Arguing at length for this asymmetry, he then shows why it is that coming into existence is always a harm. Put very simply: living equals one plus (good) and one minus (pain), and not living equals one plus (no pain) and no minus – hence, it is always “better never to have been”.

I perceive a number of fundamental problems with his position. Firstly, Benatar’s argument seems to rest on a contentious assumption: that pain and pleasure can be compared with, and squared off against, each other on the grounds of a marked oversimplification. It is too simple to suggest that the value or desirability of a given life can be calculated by a simple “pain-versus-pleasure” formula.

There’s no reason to assume pain and pleasure can even be squared off against each other. Pain doesn’t necessarily diminish pleasure. In fact, the two often co-exist in a single experience, and can sometimes even complement each other, as practitioners of sadomasochism would attest. In other words, it’s the classic apples and oranges scenario.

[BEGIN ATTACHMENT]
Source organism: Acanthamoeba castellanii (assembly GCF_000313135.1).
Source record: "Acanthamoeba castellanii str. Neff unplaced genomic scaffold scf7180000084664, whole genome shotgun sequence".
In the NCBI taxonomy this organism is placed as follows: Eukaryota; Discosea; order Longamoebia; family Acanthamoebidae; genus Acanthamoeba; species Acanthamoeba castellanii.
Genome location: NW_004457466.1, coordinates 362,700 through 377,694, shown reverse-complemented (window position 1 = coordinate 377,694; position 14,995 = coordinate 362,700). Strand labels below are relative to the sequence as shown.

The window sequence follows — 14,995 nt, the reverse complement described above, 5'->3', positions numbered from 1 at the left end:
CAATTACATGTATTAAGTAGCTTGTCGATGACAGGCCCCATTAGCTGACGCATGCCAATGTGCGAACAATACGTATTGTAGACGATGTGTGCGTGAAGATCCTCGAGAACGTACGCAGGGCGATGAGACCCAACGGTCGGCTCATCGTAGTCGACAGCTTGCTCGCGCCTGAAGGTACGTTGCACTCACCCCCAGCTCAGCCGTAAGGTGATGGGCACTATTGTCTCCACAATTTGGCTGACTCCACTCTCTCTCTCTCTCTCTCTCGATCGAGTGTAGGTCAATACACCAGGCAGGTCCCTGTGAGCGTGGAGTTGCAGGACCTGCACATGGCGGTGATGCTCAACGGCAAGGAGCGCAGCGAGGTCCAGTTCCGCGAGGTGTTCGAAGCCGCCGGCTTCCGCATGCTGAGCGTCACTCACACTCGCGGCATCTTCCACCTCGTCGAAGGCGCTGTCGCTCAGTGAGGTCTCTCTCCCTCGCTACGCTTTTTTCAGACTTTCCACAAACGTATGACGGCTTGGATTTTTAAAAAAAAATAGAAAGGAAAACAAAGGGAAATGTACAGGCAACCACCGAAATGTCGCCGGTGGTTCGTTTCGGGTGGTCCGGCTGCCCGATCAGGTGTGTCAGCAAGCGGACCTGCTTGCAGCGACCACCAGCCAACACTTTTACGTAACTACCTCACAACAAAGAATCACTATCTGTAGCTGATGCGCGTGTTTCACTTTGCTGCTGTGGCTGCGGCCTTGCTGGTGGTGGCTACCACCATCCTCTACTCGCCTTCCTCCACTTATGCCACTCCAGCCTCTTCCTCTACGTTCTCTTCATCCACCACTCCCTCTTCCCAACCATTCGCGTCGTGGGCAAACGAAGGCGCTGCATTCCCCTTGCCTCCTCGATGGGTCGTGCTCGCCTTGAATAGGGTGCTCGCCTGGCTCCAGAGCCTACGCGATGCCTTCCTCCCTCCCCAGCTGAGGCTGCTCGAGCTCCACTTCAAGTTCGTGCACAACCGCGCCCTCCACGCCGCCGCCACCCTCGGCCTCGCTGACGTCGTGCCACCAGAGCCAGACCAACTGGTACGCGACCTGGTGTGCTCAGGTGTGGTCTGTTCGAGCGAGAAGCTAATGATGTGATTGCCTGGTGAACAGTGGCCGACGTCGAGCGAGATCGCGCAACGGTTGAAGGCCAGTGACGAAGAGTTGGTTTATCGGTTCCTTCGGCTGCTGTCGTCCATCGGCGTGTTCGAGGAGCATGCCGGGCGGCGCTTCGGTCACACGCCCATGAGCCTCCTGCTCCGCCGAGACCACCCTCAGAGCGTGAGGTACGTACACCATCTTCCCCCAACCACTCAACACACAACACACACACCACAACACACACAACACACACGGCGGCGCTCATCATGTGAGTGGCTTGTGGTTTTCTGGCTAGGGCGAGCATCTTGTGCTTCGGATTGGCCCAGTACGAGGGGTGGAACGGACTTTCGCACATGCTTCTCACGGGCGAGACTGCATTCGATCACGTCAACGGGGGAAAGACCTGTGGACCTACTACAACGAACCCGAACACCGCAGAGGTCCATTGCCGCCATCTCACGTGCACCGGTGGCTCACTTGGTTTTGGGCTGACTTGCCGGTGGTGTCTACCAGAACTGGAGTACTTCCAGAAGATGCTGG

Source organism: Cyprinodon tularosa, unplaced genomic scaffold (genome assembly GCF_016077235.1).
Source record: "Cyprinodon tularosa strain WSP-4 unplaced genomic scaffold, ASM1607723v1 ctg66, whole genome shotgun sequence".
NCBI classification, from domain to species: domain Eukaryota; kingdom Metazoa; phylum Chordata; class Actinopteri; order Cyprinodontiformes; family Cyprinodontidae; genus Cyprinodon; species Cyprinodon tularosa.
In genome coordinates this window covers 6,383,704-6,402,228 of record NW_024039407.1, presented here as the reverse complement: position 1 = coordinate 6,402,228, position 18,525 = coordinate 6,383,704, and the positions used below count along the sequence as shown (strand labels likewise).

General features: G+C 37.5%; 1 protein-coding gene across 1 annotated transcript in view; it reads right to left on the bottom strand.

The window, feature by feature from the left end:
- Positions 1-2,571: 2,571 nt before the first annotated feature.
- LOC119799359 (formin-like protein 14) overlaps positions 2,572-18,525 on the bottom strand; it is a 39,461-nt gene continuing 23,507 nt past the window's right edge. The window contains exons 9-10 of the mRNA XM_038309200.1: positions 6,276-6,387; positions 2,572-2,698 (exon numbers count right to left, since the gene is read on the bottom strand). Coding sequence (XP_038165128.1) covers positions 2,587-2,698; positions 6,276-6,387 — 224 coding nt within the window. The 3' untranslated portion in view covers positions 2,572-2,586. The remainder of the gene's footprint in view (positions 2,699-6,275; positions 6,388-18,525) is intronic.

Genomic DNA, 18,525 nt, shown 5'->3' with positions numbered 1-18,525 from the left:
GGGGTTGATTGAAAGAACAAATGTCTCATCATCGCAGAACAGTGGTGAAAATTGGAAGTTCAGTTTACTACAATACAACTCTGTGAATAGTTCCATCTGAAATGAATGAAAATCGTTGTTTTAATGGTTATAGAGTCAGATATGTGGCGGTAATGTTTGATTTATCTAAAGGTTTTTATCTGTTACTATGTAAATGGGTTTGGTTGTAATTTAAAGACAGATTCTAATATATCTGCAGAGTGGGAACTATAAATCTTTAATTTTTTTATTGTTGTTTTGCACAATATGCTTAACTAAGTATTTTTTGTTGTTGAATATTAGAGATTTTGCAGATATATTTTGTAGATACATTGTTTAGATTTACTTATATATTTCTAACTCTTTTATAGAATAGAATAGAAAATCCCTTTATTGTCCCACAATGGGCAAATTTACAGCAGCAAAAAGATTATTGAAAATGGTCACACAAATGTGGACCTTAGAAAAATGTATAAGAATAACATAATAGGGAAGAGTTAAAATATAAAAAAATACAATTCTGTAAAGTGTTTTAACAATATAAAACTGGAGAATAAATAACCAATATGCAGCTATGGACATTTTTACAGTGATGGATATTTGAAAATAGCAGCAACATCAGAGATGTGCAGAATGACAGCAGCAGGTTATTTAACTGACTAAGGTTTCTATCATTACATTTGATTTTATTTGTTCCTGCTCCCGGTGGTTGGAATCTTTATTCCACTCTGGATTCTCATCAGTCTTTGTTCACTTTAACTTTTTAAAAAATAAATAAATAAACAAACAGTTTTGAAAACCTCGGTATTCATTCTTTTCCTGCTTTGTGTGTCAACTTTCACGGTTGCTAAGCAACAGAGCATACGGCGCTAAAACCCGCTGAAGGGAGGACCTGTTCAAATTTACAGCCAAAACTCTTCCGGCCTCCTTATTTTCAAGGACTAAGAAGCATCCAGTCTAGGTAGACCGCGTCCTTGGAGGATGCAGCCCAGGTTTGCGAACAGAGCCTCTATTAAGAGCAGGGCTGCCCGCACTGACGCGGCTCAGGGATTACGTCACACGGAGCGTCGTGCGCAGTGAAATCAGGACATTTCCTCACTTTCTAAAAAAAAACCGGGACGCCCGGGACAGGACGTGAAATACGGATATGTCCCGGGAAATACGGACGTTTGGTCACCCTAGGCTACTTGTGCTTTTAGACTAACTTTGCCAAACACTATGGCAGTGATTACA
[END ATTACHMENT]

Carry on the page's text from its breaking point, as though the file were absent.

People often realise extraordinary meaning through their painful circumstances. Benatar does concede that people find meaning in suffering. However, he sees this more as a coping mechanism. Assuming he is right and it is just a coping mechanism, the obvious response is: So what? The salient point is that people generate meaning in their response to suffering. How or why this happens is, for the purposes of his argument, largely irrelevant.

Secondly, Benatar discusses at length how people’s subjective assessment of the quality of their lives are unreliable, citing that we are prone to regard ourselves as happier than we are, to recall positive experiences more readily and vividly than negative ones, and to adapt to our adverse circumstances and eventually come to terms with them. In each case, the response, once again, is: So what?

Well-being and suffering – certainly the recollection of past suffering – are largely a state of mind anyway. If memory and the subjective sensation of suffering recedes, that is all that matters. The objective, historical fact of the suffering lies outside the immediate experience of the person and shouldn’t concern us. In other words, if we feel better about life than we “should”, then perhaps our lives are indeed better. How we feel is inextricably bound up with how we are actually doing.

It’s important to note that Benatar doesn’t advocate suicide (or murder). He recognises that death itself is a form of suffering. As he puts it: “There is no interest in coming into existence. But there is an interest, once one exists, in not ceasing to exist.”